Everyone hates Tom Hooper. They hate his new movie, Les Misérables. They hate his stupid face. But most of all, people hate the way Hooper frames (or doesn’t frame) his shots. You see, Mr. Hooper knows what an auteur is and he wants to be recognized as one. The best way to do that, of course, is the create a consistent visual technique. Wes Anderson has his meticulous production design, colours and centred framing. J.J. Abrams has his anamorphic lens flares. Tom Hooper has his own style, too.
You’ll often recognize a Tom Hooper film by some of these awful visual crutches:
Dutch angles for no reason:
Close-ups with crazy wide-angle lenses:
Subjects on the side of frame, with out-of-focus dead space surrounding:
And sometimes all three traits at once!
Some of these shots look better than others, and frankly they might all be alright if only Hooper didn’t rely on these techniques for almost every single shot in his movies. What to him might seem unique and artistic, comes off as lazy and obnoxious to us.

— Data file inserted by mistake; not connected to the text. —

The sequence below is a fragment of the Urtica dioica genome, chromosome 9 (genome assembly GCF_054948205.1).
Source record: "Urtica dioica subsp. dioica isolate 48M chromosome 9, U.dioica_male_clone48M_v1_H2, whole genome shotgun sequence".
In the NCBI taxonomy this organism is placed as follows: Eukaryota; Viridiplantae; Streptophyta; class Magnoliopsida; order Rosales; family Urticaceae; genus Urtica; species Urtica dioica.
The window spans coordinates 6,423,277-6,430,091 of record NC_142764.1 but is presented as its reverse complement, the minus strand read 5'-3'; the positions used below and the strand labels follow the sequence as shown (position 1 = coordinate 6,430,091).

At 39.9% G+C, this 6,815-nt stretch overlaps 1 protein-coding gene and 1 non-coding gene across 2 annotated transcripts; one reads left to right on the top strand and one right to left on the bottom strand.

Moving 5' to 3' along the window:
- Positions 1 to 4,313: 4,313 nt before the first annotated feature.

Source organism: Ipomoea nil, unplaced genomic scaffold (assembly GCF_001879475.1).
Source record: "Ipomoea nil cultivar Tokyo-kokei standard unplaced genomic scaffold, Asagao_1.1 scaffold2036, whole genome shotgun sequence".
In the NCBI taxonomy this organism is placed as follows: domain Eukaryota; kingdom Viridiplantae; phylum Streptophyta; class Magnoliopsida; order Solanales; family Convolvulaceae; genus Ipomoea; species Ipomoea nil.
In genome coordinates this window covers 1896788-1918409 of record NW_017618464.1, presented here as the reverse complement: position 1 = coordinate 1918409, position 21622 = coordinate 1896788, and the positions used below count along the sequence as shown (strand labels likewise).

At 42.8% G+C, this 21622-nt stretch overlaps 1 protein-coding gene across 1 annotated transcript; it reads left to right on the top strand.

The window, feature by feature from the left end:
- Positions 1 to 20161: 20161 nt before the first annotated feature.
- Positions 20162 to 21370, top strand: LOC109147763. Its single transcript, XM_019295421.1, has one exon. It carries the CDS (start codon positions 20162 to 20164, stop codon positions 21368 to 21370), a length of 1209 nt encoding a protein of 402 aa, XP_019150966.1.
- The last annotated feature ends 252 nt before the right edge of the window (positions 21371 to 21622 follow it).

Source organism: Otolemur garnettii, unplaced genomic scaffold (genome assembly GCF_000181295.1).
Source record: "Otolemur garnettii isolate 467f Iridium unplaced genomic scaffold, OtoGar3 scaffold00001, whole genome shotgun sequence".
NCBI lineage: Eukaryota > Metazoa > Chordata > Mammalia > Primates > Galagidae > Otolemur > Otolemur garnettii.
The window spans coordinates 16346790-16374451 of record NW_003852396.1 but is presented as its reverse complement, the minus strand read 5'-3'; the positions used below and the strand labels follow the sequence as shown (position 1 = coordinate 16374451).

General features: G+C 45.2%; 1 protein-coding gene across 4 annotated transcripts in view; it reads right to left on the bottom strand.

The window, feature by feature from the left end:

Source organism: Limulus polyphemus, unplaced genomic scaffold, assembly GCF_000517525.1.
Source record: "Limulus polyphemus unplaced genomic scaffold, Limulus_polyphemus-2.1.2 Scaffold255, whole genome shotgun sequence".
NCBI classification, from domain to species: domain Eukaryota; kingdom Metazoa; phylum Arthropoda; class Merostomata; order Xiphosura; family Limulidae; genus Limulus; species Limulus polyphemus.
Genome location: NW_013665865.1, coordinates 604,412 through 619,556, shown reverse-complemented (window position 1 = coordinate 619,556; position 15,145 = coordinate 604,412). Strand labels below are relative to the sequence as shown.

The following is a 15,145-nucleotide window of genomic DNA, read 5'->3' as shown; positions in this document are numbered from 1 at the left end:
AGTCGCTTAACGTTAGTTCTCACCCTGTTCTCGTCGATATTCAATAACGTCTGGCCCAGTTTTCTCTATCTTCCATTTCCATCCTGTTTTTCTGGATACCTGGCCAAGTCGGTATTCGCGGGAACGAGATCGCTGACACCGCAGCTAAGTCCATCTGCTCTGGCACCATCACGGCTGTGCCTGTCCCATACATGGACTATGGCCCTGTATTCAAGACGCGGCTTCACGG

Of course, many people love Tom Hooper’s films, including the way they look. (The American Society of Cinematographers nominated Les Miz for Best Cinematography!) So I got to thinking, what if other directors shot their movies like Tom Hooper? What if the best movies of all time took the “Tom Hooper” approach?
What if Tom Hooper directed your favorite movies?
I asked the question, and I answered it myself. Prepare yourself. (Any suicidal thoughts are understandable, but just remember, these aren’t real.)
The Silence of the Lambs:
Eternal Sunshine of the Spotless Mind:
Sunrise: A Song of Two Humans:
Back to the Future:
I am so sorry. I really am.